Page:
A treatise of original sin ... proving that it is, by pregnant texts of Scripture vindicated from false glosses
Burgess, Anthony, d. 1664.

SECT. III.

A two-fold weaknesse of Memory.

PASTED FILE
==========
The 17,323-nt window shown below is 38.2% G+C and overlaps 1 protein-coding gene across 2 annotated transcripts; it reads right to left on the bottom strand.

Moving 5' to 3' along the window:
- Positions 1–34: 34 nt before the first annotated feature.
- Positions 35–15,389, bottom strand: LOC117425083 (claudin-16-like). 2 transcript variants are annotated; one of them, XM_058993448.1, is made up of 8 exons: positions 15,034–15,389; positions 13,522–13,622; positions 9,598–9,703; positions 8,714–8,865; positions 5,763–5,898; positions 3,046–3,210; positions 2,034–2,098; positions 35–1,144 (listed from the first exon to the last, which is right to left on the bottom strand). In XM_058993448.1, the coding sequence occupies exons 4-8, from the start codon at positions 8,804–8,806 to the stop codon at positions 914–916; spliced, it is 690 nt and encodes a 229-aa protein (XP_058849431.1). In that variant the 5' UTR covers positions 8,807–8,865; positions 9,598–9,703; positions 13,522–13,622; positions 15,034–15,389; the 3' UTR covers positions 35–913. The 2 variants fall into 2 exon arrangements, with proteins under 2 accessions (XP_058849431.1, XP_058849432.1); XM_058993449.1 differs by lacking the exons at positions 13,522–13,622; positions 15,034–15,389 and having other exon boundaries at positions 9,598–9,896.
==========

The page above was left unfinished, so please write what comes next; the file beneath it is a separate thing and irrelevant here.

IN the second place, While we speak of the weaknesse of the Memory about good things, we must take notice of a two-fold weaknesse, a Natural weak∣nesse, and a sinfull weaknesse; a Natural weaknesse is that which ariseth from the constitution of the body, and unfit temperature of the brain, for though the actions of the understanding be immaterial, to know and to remember, yet they require the body as the Organ and the Instrument; So that as the most artificial Musician cannot discover his skill upon an Instrument whose strings are out of or∣der, so neither can the understanding of a man put forth its noble actions, when the body is out of order; Hence we read that some diseases, or other events have deprived men of their memory, so that they have forgot their own name. By this we see, That the soul doth act dependently upon the body, being the form informing of a man, and giving his being and operations to him. Now it's usefull to know this distinction; for many good people, especially when grown in year, do much complain that their memory is gone; They cannot carry away Page  251 so much of a Sermon, or from good Books, as once they did, and this doth much grieve them, they look upon themselves as drones, and not Bees, that car∣ry home honey from every flower, but this may support them, that this is a na∣tural affect in the memory, not a sinfull one; For as Aristotle observeth (Lib. de Memoriâ & Reminiscentiâ.) neither in children, or in old men, is there such a capacity for memory, in children, because of the too much moisture; And there∣fore it is (saith he) as if a man should imprint a Seal in the water, which because of its fluid nature would receive no impression, nor in old men is there such a capacity of memory, because of their drinesse and siccity, as if a man should imprint a seal upon a dry peice of wood, it would not receive any forme or character. If then in thy old age, thy memory faileth, know this is a natural imbecillity, as sickness and pain is not a sinne. Others again they abuse this distinction, for when they are urged to holy duties, called upon to remember what hath been preached, then they excuse themselvs with their bad memory, God help them they have an ill memory; but if thou hast a memory for other things, jests and merry tales, or businesses of profit, and no memory for holy things; This is thy sinne, thou hast no memory in the these good things, because thou hast no heart, no delight about them, as is more to be shewed: Yea, I must adde, that though a natural weaknesse in the memory be not a sinne, yet it is the fruit of sinne, and so ought deeply to humble thee, for thy memory would have had no such defects and weaknesses, if Adam had not fallen: As therefore diseases and death, though they be not sinne, yet are the effects of sinne, and therefore we are to humble our selves under them, so thou art to do under thy imperfect me∣mory, though sicknesse or old-age hath much impaired it.